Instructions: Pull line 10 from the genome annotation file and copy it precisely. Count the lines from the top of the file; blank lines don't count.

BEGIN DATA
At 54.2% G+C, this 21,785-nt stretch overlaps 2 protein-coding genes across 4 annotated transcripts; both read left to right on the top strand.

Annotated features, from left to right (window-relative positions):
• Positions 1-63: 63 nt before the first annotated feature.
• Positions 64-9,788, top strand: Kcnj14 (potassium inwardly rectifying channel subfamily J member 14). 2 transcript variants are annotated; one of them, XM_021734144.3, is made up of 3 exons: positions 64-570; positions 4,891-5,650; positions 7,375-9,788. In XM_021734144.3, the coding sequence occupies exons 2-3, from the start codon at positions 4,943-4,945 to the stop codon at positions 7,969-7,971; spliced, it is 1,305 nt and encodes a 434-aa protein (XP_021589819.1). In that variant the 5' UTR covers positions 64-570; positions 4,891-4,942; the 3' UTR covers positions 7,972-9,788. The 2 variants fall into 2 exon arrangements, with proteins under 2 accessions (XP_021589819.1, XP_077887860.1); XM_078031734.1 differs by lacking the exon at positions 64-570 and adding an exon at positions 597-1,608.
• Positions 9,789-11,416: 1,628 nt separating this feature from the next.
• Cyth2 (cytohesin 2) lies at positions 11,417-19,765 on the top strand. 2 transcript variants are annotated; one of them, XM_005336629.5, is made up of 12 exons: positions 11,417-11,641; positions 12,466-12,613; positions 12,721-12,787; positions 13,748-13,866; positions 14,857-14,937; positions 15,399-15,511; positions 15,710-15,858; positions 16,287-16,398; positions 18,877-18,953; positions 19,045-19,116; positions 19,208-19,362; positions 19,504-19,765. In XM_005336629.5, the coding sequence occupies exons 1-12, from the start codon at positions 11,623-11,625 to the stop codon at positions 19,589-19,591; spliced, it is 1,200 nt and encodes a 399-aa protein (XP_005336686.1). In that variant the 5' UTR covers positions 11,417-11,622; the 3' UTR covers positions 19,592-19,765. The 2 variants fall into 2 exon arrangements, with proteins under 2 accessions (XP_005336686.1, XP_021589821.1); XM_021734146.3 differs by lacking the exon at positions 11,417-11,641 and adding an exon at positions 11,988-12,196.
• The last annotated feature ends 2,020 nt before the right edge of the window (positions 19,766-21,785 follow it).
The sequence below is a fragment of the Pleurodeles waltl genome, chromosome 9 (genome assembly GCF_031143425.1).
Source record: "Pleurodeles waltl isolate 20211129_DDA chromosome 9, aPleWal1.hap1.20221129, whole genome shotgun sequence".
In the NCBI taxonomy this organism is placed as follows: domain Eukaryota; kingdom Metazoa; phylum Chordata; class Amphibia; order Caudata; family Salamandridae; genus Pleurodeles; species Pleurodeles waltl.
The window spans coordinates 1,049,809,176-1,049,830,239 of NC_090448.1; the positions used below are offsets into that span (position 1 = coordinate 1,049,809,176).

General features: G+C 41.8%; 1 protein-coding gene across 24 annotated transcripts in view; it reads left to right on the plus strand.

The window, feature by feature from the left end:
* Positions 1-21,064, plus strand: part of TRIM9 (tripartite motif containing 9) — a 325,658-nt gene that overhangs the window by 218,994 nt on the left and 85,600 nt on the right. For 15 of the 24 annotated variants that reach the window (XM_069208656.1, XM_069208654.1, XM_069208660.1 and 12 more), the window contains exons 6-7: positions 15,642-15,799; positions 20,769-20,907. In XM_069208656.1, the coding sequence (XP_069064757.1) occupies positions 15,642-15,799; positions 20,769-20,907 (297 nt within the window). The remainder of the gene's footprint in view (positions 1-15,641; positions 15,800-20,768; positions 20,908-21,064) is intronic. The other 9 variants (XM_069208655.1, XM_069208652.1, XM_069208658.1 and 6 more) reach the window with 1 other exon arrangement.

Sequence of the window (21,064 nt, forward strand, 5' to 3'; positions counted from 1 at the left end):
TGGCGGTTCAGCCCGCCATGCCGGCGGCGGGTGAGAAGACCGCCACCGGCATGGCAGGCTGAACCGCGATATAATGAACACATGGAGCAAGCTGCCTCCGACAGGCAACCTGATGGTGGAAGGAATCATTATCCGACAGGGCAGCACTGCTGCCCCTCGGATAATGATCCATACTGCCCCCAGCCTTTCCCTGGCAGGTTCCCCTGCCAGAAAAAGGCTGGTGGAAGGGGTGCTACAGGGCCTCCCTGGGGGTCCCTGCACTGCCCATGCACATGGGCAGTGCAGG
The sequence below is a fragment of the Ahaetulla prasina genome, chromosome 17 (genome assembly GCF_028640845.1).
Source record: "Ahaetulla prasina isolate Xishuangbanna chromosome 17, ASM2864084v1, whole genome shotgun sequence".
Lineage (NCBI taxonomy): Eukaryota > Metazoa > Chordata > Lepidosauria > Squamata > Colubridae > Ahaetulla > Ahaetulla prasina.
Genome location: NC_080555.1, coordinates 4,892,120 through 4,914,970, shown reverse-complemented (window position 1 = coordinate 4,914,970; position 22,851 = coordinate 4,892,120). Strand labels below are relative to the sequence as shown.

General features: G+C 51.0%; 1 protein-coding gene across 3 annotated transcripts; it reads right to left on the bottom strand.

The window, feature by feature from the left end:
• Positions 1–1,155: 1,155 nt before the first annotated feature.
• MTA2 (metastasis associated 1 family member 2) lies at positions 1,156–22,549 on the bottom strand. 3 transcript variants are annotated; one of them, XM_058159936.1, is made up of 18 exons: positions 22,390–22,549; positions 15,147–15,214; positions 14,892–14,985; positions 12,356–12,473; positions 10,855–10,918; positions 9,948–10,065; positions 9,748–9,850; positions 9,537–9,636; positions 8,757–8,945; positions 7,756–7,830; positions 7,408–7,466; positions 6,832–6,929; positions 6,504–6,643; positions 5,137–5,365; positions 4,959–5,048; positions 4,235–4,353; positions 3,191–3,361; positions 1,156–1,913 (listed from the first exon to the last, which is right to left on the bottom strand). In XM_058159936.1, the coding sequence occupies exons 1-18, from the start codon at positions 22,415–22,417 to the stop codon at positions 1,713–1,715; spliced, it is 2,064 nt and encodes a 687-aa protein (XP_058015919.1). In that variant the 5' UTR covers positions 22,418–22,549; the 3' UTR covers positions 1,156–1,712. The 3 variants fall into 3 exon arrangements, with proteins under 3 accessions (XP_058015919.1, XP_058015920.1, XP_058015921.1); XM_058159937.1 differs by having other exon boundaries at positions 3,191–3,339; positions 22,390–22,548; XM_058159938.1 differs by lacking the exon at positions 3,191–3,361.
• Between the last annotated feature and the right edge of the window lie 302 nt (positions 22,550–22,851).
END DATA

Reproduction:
In the NCBI taxonomy this organism is placed as follows: domain Eukaryota; kingdom Metazoa; phylum Chordata; class Amphibia; order Caudata; family Salamandridae; genus Pleurodeles; species Pleurodeles waltl.